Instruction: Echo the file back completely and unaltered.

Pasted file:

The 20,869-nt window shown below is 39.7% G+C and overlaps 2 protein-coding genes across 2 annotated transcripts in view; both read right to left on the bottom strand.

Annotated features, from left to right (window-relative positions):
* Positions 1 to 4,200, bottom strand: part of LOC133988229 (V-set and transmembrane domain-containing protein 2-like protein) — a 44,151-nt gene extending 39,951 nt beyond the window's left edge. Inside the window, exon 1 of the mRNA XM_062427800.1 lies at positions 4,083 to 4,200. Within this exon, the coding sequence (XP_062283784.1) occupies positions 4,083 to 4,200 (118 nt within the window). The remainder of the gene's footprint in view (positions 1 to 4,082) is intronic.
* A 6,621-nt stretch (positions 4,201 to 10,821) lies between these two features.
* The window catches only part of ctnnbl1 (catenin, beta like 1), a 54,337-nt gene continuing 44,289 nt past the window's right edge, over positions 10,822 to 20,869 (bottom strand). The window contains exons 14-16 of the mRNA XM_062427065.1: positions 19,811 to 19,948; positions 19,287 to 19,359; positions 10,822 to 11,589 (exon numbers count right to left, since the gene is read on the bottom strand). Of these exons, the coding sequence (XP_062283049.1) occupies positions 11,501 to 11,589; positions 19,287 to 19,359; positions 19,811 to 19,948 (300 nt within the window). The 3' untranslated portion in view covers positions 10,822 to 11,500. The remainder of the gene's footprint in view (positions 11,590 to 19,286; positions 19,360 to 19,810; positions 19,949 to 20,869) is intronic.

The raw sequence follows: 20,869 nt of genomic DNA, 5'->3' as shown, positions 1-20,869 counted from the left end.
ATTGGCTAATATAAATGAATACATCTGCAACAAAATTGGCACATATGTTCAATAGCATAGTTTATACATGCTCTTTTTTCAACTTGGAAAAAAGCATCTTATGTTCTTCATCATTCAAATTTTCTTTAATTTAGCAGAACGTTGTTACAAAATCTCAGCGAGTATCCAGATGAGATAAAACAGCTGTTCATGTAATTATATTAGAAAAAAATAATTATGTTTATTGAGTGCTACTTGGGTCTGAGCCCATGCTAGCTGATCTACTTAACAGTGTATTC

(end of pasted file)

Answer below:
The 20,869-nt window shown below is 39.7% G+C and overlaps 2 protein-coding genes across 2 annotated transcripts in view; both read right to left on the bottom strand.

Annotated features, from left to right (window-relative positions):
* Positions 1 to 4,200, bottom strand: part of LOC133988229 (V-set and transmembrane domain-containing protein 2-like protein) — a 44,151-nt gene extending 39,951 nt beyond the window's left edge. Inside the window, exon 1 of the mRNA XM_062427800.1 lies at positions 4,083 to 4,200. Within this exon, the coding sequence (XP_062283784.1) occupies positions 4,083 to 4,200 (118 nt within the window). The remainder of the gene's footprint in view (positions 1 to 4,082) is intronic.
* A 6,621-nt stretch (positions 4,201 to 10,821) lies between these two features.
* The window catches only part of ctnnbl1 (catenin, beta like 1), a 54,337-nt gene continuing 44,289 nt past the window's right edge, over positions 10,822 to 20,869 (bottom strand). The window contains exons 14-16 of the mRNA XM_062427065.1: positions 19,811 to 19,948; positions 19,287 to 19,359; positions 10,822 to 11,589 (exon numbers count right to left, since the gene is read on the bottom strand). Of these exons, the coding sequence (XP_062283049.1) occupies positions 11,501 to 11,589; positions 19,287 to 19,359; positions 19,811 to 19,948 (300 nt within the window). The 3' untranslated portion in view covers positions 10,822 to 11,500. The remainder of the gene's footprint in view (positions 11,590 to 19,286; positions 19,360 to 19,810; positions 19,949 to 20,869) is intronic.

The raw sequence follows: 20,869 nt of genomic DNA, 5'->3' as shown, positions 1-20,869 counted from the left end.
ATTGGCTAATATAAATGAATACATCTGCAACAAAATTGGCACATATGTTCAATAGCATAGTTTATACATGCTCTTTTTTCAACTTGGAAAAAAGCATCTTATGTTCTTCATCATTCAAATTTTCTTTAATTTAGCAGAACGTTGTTACAAAATCTCAGCGAGTATCCAGATGAGATAAAACAGCTGTTCATGTAATTATATTAGAAAAAAATAATTATGTTTATTGAGTGCTACTTGGGTCTGAGCCCATGCTAGCTGATCTACTTAACAGTGTATTC